HFC is the Telstra and Optus’ hybrid fibre coaxial cables. Labor’s version will cost a couple of billion more, but no more taxpayer funds than the LNP’s.
Tucker seems to think the Labor costings are OK and it’s doable. He says the world is increasingly going to FTTP as they realise the importance of superfast broadband for economic growth. Broadband is seen as the key infrastructure of the 21st century.
A Productivity Commission report on digital disruption says 40 per cent of jobs could be threatened. Not sure they mentioned broadband but they should have.
Labor has promised to invest $250m in the CSIRO to reverse some of the Coalition’s funding cuts, and to immediately stop any further job cuts at the organisation, if it wins the election.
It will also commission an independent review of the CSIRO’s management team, and the functions the science agency performs, to ensure it is not “unduly influenced by the political whims of any government” in the future.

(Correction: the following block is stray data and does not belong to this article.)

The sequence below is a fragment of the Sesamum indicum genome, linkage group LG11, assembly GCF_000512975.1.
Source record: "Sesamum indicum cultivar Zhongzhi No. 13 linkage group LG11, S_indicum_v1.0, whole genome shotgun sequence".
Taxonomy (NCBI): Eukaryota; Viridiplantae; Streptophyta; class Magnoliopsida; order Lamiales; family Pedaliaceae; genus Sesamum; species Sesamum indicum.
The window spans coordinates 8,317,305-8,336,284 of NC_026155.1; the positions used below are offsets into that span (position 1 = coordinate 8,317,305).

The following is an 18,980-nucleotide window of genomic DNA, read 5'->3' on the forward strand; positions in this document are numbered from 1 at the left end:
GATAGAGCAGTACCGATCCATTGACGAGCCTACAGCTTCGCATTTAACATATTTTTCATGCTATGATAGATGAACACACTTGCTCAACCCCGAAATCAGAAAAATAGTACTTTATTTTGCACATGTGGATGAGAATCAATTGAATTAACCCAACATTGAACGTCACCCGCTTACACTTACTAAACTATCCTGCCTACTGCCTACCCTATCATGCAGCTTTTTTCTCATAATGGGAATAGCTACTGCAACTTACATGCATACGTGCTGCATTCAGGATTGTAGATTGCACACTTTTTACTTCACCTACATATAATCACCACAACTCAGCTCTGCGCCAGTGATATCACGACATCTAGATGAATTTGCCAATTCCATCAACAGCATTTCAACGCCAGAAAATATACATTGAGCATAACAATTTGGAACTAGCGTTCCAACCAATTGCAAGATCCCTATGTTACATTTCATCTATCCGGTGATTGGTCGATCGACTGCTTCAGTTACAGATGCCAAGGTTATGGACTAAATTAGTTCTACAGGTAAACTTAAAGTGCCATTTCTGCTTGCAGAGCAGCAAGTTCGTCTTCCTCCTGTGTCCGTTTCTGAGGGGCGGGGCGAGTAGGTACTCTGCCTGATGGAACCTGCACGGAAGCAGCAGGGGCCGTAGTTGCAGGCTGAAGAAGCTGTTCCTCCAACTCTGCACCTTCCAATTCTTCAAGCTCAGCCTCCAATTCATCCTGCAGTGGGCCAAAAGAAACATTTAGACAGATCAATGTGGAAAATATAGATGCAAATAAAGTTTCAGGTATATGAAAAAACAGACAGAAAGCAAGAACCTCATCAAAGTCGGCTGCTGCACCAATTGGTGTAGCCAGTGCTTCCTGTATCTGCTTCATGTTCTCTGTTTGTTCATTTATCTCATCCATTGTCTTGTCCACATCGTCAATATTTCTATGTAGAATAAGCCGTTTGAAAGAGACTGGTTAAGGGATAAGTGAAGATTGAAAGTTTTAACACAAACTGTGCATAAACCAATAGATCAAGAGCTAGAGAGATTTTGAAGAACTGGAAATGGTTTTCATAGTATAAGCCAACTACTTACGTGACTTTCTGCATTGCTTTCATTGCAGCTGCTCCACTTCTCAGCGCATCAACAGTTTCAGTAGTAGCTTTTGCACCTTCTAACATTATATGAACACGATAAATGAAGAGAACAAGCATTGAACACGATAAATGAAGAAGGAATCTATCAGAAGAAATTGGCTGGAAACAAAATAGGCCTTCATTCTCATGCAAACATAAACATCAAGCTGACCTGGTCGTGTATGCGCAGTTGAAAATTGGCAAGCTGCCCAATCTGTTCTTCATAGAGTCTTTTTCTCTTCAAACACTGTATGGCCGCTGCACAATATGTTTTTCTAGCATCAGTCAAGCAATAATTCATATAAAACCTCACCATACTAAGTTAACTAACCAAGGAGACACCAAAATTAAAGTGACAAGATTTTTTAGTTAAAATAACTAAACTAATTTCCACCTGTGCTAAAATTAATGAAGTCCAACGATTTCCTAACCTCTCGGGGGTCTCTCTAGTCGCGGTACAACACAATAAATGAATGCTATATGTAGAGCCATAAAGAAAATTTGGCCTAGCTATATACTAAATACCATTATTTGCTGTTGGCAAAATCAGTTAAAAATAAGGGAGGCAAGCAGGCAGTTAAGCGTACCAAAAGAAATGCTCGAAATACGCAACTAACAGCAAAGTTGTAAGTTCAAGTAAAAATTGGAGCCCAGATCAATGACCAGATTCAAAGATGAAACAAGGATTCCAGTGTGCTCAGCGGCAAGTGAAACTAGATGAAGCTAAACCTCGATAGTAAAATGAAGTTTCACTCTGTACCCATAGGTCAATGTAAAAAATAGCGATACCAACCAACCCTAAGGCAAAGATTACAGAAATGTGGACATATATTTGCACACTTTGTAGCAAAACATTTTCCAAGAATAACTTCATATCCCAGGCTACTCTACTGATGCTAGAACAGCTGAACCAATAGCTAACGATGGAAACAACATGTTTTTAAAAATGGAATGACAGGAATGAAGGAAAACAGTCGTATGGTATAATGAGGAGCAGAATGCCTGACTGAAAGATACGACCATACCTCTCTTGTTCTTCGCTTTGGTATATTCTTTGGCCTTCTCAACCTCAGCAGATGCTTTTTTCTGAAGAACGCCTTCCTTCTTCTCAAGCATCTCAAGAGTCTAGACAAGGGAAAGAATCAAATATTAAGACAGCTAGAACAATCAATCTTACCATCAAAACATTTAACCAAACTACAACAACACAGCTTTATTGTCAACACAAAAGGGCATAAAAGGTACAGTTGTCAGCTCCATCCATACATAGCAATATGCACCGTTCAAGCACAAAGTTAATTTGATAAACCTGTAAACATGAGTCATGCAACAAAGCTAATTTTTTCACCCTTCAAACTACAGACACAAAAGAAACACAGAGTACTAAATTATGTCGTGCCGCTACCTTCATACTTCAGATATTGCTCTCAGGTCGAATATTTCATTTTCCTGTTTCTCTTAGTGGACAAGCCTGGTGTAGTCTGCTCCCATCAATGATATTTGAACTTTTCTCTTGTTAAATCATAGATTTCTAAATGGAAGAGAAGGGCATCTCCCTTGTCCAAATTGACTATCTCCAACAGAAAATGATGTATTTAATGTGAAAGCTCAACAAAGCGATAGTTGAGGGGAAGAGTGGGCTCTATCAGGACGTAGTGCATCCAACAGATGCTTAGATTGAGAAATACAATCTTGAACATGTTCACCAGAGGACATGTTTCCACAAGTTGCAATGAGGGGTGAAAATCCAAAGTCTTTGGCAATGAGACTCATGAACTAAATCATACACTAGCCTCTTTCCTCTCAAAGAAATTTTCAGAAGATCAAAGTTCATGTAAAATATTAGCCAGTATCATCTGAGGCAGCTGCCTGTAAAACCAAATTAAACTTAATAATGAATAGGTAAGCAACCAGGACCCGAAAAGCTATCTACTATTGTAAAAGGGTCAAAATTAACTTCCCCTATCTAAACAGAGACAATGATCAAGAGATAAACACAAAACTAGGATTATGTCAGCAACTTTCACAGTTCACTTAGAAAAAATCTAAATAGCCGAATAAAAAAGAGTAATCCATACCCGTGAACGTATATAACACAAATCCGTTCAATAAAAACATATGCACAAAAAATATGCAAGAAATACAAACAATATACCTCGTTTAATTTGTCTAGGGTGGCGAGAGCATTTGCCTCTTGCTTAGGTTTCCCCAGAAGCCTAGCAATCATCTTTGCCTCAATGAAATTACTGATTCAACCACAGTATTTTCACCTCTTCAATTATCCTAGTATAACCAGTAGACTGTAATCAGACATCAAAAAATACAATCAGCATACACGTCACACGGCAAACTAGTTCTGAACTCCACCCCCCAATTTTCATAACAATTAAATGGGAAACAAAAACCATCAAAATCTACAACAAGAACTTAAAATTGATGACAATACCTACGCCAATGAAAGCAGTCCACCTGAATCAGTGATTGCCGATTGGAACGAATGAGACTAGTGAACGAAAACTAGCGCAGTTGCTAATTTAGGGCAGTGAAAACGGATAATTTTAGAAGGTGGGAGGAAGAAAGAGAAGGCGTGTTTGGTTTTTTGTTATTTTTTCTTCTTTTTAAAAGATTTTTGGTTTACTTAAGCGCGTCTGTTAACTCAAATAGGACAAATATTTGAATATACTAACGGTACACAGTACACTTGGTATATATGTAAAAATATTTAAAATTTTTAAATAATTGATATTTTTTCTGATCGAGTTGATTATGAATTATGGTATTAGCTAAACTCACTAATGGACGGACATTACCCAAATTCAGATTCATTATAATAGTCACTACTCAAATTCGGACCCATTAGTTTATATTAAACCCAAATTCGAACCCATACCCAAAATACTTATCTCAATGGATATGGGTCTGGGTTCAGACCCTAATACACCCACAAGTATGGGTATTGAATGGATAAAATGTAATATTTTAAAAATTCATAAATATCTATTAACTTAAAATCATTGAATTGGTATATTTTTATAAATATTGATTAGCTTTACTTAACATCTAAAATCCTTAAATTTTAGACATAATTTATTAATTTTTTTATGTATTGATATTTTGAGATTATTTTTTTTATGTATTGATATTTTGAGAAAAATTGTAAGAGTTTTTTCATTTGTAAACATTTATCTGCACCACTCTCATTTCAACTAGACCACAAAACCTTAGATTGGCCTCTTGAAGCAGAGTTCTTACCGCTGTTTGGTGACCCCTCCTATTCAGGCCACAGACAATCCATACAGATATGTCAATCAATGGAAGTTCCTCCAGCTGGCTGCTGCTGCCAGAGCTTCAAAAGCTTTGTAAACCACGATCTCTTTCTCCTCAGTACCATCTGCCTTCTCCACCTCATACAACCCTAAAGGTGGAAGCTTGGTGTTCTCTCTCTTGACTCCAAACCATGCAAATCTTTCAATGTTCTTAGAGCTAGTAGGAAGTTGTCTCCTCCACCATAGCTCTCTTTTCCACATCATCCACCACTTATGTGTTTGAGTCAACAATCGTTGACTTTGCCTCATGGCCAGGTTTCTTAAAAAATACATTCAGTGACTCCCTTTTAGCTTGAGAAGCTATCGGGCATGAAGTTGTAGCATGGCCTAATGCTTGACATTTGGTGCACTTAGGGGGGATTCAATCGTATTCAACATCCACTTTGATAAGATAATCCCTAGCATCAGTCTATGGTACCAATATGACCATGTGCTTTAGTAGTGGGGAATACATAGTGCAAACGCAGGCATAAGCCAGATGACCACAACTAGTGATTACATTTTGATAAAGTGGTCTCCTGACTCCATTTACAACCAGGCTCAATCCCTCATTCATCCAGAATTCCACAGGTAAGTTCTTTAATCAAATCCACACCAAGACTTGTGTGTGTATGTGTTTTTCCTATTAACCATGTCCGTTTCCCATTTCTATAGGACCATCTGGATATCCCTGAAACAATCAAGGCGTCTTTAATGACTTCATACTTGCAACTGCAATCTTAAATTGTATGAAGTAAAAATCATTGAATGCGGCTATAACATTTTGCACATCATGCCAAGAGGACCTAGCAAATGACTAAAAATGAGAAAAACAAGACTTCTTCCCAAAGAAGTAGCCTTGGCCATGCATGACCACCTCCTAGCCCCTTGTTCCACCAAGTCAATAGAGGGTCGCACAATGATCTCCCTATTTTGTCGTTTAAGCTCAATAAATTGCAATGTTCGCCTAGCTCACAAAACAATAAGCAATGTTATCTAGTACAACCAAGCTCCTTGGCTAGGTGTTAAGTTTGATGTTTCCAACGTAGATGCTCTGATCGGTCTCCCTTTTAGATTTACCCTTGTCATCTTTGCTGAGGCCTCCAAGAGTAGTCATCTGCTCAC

Labor’s industry spokesman, Senator Kim Carr, says the $250m would be provided over four years, with some of the money used to restore “core funding” for the institution.
Roger Jones tells the sordid tale of what happened and why. It’s about making money and picking up the ‘innovations’ agenda of the Turnbull government. It’s about making money, not science, and particularly not ‘public good’ science.
Michael Slezak looks at the import of a huge dump of emails.
- On 21 November, before a meeting at which that investigation was discussed, the deputy director of the oceans and atmosphere business unit, Andreas Schiller, sent an email summarising what CSIRO executives thought ought to be done.
The focus should be to “maximise impact on nation”, he said, and “not doing science for science sake”. He said “public good is not good enough, [it] needs to be linked to jobs and growth”.
The emails also reveal:
- surprisingly callous language in discussions about which researchers would be made redundant, with remarks from managers referring to employees’ age, their work hours and how strong their union links were.
Sounds like a cleanout of management wouldn’t go amiss. Roger Jones plans a future post on “What is public good research?”